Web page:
Former World Woman Chess Champion Alexandra Kosteniuk shows in this game from the Khanty-Mansiysk 2016 that feathers can fly with a return to what appears as for years was looked upon as “coffeehouse chess play”. Against Bela Khotenashvili (black) the interesting somewhat rare line shows up like a rattlesnake bite –a mean venom.
l. e4 e5 2. Nf3 Nc6 3. Bb5 a6 4. Ba4 Nf6 5. O-O N:e4 6. Re1! Nc5 7. B:c6 d:c6 8. N:e5 Be6 9. Qh5! Be7 10. N:f7! Hey! This is not supposed to happen like this but remember my thought about the f7 square being a weak link at the start of play.
10. … B:f7 11. Q:c5 Qd6 12. Qg5! Hey! What gives? This Queen has flighty feet. A strange conflict with what we learn from the books.
12. … Kf8 13. Qg3 While this seems okay, if she wants to roam around, another idea would be 13. Qa5 b6 14. Qa4 looking at aggressive ideas on the Q-side.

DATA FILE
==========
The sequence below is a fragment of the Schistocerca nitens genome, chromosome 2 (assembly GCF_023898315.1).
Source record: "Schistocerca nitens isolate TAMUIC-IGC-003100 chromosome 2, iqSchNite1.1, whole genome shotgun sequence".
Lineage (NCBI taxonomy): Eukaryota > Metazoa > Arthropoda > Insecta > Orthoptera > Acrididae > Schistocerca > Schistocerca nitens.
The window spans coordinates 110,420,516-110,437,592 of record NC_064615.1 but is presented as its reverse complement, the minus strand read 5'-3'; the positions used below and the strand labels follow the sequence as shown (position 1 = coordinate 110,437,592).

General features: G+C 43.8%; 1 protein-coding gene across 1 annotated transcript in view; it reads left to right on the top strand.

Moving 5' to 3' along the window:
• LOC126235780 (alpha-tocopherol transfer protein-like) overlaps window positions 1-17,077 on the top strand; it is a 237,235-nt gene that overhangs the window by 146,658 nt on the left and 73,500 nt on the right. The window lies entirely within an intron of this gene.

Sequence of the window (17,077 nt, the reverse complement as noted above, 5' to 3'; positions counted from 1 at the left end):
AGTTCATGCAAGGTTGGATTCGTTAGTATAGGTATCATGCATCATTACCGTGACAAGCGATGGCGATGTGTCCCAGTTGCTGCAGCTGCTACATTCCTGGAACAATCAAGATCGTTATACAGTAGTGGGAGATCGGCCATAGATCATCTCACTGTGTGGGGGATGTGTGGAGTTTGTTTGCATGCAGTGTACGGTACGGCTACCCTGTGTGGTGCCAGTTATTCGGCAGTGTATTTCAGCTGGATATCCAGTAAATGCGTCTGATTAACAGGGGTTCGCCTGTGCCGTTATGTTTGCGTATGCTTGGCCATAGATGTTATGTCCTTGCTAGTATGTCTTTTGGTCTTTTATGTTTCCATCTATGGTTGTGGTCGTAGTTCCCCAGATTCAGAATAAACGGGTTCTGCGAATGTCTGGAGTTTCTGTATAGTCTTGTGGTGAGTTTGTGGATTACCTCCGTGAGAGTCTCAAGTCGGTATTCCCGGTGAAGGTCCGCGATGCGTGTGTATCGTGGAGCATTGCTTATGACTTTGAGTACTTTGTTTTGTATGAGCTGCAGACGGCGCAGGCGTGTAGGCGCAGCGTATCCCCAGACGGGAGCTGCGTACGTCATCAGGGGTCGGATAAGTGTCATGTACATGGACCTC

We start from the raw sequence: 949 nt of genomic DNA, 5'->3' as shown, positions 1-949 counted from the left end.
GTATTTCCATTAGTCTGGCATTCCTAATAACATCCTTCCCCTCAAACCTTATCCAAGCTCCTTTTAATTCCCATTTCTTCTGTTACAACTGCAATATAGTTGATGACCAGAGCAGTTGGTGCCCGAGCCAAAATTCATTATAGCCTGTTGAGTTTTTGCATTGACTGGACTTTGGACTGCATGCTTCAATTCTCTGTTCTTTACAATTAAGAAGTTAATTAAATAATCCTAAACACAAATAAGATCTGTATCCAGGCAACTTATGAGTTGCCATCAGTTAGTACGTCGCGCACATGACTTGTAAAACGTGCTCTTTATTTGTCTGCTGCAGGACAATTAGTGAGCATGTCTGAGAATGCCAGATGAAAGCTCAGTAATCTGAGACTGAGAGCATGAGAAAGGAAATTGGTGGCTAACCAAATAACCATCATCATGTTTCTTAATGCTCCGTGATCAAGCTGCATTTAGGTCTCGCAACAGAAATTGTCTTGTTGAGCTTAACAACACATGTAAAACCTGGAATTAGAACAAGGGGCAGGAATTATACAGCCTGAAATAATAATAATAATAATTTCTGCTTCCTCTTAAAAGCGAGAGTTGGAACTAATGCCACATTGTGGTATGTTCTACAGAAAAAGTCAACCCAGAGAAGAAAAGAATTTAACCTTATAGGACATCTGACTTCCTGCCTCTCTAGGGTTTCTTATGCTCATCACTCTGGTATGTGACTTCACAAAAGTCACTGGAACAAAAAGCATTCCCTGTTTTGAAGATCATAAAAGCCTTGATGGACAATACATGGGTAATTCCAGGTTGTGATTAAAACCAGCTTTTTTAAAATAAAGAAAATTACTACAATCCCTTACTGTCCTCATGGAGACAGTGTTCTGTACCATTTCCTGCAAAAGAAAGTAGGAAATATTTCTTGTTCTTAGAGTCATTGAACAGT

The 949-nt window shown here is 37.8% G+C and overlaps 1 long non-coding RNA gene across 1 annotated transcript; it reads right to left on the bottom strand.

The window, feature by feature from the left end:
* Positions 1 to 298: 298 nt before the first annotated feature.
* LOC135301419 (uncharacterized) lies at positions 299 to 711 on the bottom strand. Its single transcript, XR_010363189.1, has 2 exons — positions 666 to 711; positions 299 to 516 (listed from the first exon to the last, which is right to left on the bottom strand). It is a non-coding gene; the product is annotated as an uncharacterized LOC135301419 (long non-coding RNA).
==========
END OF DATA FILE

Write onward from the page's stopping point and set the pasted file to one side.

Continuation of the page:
13. … h5 Black avoids a Queen swap being a pawn down for the endgame.
14. d3 h4 15. Qh3 Rd8 16. Nc3 Qd7 17. Q:d7 R:d7 18. h3 Rh5 19. Ne4 c5 20. b3 White eventually converted the extra pawn to win the point.
Of course all the books say best is 6. d4 (instead of Re1) b5 7. Bb3 d5 8. d:e5 Be6 leading to most usual positions of the Open Defense. But even here, 6. Re1 Nc5 for example gives white a pull. But a shocker comes if Black tries to return to the Open Defense idea by 6…b5 7. Bb3 d5 8. Nc3 N:c3 9. d:c3 Be6 10. a4 Na5 11. Bg5 leads to good chances.
The point is it seems to offer a sideline (6. Re1) that contains a lot of poison in the hands of attack minded players especially with home preparation and perhaps testing either with a friend or computer review.